This past week I journeyed to the land of the Swiss, the photo below exhibits some tasty food and juice which were consumed in the planning of various adventures around the country of cows and clocks.
When it comes to travelling around Vietnam, there’s little room for any fast food cravings. The number of good quality independent cafes and restaurants selling authentic vietnamese food and coffee creates unparalleled competition for the typical western chains, which is why in fact Hanoi (Vietnam’s capital) is one of the few places untouched by the demonic american coffee chain that is Starbucks. After a couple of drinks and meals you see there’s just no room in the market for brands such as starbucks.
While in Hanoi we met up with some local pen pals I’d met a while ago through twitter (Minh and Khanh). We were so privileged to have had them with us during our time in Hanoi as there was no need to research for the best food spots in town due to their years of living experience.Two places in particular caught my interest during my time in Hanoi, the first was this charming little rooftop bar overlooking Hanoi’s Hoàn Kiếm lake. The entrance located behind a few of the tourist shops on the road. Place your order on the ground floor and after numerous dodgy looking steps passing rooftops and building debris on your path upwards you reach this modest sheltered space out looking the road and lake.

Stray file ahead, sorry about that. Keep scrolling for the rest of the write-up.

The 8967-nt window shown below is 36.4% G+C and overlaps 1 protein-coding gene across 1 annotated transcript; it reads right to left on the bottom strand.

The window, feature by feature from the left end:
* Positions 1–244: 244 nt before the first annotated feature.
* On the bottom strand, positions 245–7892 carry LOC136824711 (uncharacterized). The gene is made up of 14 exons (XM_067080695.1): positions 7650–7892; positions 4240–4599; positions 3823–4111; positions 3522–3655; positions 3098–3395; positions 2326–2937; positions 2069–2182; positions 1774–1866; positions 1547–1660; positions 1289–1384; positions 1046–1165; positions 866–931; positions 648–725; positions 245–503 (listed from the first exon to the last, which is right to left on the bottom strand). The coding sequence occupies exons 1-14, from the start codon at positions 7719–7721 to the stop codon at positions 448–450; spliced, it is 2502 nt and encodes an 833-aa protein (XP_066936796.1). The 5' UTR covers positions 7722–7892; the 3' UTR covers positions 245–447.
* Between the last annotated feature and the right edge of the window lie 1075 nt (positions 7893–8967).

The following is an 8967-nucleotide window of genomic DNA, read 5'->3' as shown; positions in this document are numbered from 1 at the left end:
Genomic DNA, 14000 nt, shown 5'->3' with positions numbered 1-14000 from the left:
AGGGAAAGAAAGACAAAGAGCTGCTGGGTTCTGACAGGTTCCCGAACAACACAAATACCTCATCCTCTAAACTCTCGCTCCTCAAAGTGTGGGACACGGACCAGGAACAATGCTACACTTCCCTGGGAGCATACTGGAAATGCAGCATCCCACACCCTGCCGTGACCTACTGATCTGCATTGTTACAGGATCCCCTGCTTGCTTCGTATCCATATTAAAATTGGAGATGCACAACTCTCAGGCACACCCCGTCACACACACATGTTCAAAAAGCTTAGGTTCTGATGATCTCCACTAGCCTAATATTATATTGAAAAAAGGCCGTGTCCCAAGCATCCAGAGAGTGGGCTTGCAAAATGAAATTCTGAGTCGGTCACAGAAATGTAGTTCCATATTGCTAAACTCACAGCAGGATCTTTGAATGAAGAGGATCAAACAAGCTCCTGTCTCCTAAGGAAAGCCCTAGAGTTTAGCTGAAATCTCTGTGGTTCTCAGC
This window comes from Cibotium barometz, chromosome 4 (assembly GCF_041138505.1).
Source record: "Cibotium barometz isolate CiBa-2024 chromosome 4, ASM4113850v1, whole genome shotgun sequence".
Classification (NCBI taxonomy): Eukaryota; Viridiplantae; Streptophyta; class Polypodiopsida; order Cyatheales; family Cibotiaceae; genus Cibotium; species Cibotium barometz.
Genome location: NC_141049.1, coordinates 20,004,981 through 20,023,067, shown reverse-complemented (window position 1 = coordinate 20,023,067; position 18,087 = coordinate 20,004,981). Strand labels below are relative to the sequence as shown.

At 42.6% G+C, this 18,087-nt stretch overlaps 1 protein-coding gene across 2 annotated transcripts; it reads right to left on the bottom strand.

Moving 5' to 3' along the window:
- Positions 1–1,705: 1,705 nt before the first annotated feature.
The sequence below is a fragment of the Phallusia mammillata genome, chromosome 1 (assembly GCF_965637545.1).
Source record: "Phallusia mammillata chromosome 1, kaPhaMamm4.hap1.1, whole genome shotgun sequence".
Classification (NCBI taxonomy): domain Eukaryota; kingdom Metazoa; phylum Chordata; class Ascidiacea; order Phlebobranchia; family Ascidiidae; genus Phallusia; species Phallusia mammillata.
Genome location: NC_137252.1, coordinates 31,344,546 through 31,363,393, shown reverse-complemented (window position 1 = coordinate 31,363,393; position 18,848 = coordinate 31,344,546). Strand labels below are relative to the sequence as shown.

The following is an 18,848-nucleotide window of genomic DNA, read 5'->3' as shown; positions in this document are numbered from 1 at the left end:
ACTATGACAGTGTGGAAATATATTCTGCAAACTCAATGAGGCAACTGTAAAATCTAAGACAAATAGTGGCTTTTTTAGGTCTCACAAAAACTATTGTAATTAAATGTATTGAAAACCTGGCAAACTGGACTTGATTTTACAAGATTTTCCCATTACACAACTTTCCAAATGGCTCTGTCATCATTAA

The most enchanting place however was this cafe borrowed away amongst more shops which appeared as if it was located in a living room, after even more dodgy steps up into this dark, well aged building which at first appears abandoned, you eventually pass through a narrow doorway into a room filled with locals perched on miniature plastic stools surrounded by cigarette smoke. All of them embedded within conversation sipping on ‘egg coffee’ and nibbling on sunflower seeds. Let’s just say I felt right at home.
Another great reason to make Vietnam your destination for an eatcation is the price. I didn’t spend more than £5 worth on any food while I was there and most plates averaged out at under 40,000 Vietnamese Dong. It pays to be careful however as like everywhere in the world a clueless tourist can easily get ripped off. For the same plate of food the price can vary from 35,000 (Roughly a pound) to 100,000 Dong depending on who’s buying. The beer pictured above next to the chicken soup actually represents one of my most prized bargaining efforts, that beer came in at 73p not to mention is was a large bottle too!
Aside from the food the local beer is actually really good, I much preferred it over it’s neighbouring more famous Singaporean brand ‘Tiger’. The Sapa locals haven’t yet caught on to the fact tourists know imported beer should be more expensive than local beer so that leaves some lee way for bargaining. When it comes to it you’re only saving a couple of pence yet it can still turn into a fun challenge of just how low you can get the price.